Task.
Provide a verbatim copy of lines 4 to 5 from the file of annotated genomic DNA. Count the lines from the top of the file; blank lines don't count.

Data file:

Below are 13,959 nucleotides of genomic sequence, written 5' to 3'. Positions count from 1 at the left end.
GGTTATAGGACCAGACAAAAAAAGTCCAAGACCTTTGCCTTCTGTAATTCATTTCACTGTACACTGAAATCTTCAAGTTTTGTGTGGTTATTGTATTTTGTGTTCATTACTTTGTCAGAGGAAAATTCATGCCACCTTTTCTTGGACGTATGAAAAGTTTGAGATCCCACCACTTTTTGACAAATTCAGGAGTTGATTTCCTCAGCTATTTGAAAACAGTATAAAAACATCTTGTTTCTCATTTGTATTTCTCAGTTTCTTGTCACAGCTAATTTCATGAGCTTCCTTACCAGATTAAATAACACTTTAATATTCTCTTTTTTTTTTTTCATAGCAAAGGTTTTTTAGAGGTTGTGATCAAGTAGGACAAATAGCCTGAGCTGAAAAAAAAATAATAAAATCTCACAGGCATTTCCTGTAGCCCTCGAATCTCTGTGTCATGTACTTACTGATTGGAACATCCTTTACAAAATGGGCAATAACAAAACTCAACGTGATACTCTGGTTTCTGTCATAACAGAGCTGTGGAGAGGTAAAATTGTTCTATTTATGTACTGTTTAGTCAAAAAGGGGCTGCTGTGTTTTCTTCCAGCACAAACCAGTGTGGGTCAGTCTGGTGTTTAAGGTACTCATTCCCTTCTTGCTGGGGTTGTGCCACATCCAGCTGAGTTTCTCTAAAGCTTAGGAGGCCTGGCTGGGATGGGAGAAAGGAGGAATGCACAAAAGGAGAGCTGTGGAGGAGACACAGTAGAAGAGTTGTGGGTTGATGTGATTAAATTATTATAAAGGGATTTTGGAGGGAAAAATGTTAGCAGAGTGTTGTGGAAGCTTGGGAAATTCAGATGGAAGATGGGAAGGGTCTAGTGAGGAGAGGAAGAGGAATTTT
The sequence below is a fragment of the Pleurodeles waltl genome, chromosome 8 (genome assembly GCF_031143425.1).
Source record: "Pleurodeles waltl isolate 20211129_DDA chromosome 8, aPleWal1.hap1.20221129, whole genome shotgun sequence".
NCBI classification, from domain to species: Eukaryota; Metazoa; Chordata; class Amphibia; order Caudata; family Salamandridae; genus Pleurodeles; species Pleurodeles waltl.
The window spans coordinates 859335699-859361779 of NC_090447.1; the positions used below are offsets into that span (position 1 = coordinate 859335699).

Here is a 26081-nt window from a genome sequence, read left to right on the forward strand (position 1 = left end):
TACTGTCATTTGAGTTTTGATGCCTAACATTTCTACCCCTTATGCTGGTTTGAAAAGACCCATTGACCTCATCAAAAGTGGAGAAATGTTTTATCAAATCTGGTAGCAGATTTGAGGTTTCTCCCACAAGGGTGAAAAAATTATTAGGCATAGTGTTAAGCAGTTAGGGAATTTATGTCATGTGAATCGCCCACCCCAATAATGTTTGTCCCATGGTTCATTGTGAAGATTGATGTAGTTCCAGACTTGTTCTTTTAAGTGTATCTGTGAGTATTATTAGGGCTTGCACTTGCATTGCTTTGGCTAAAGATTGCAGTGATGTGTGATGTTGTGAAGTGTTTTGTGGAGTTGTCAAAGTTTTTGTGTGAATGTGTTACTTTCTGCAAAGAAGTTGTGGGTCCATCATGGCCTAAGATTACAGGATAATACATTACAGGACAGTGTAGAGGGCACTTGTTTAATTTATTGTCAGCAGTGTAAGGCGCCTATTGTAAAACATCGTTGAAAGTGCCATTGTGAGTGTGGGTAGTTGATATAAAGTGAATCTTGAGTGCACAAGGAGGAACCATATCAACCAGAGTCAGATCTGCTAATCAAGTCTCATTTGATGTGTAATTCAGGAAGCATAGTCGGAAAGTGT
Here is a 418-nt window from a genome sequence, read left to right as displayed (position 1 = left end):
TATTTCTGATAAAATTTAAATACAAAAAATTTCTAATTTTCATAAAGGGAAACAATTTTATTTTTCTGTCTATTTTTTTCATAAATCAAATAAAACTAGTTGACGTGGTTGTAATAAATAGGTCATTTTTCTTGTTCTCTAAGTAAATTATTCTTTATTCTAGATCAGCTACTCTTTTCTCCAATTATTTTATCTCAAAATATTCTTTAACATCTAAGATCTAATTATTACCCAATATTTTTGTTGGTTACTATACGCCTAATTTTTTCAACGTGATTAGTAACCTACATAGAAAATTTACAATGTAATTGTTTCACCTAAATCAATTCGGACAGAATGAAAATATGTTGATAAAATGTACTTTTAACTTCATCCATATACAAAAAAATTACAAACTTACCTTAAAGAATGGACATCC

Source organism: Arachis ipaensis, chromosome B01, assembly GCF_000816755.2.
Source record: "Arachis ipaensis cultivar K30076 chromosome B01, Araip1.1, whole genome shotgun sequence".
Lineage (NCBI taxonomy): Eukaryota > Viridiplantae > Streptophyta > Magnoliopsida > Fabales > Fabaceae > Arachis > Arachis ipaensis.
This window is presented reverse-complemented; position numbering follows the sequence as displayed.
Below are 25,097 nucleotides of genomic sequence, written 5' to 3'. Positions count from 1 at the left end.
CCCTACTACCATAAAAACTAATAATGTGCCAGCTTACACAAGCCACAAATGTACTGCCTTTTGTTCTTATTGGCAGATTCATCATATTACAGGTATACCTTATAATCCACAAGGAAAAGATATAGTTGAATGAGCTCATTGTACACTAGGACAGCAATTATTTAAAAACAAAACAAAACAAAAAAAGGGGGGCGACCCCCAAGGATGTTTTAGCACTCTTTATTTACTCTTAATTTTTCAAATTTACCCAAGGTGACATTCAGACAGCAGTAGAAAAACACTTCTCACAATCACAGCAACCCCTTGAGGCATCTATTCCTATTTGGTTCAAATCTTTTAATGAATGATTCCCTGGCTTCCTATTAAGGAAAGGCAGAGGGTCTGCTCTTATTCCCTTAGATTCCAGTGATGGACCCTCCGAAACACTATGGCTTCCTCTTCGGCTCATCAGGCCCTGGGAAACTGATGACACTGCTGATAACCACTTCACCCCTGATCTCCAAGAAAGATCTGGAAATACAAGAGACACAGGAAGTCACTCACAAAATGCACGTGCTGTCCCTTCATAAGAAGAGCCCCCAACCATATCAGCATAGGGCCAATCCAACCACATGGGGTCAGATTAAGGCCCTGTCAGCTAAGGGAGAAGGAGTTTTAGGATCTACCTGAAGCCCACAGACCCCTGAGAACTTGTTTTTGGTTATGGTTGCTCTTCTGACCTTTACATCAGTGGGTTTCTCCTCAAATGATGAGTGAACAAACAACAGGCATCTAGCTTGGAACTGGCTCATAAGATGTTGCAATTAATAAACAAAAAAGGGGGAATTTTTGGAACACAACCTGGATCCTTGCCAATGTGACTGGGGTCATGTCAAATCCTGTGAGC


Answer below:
Source record: "Pleurodeles waltl isolate 20211129_DDA chromosome 8, aPleWal1.hap1.20221129, whole genome shotgun sequence".
NCBI classification, from domain to species: Eukaryota; Metazoa; Chordata; class Amphibia; order Caudata; family Salamandridae; genus Pleurodeles; species Pleurodeles waltl.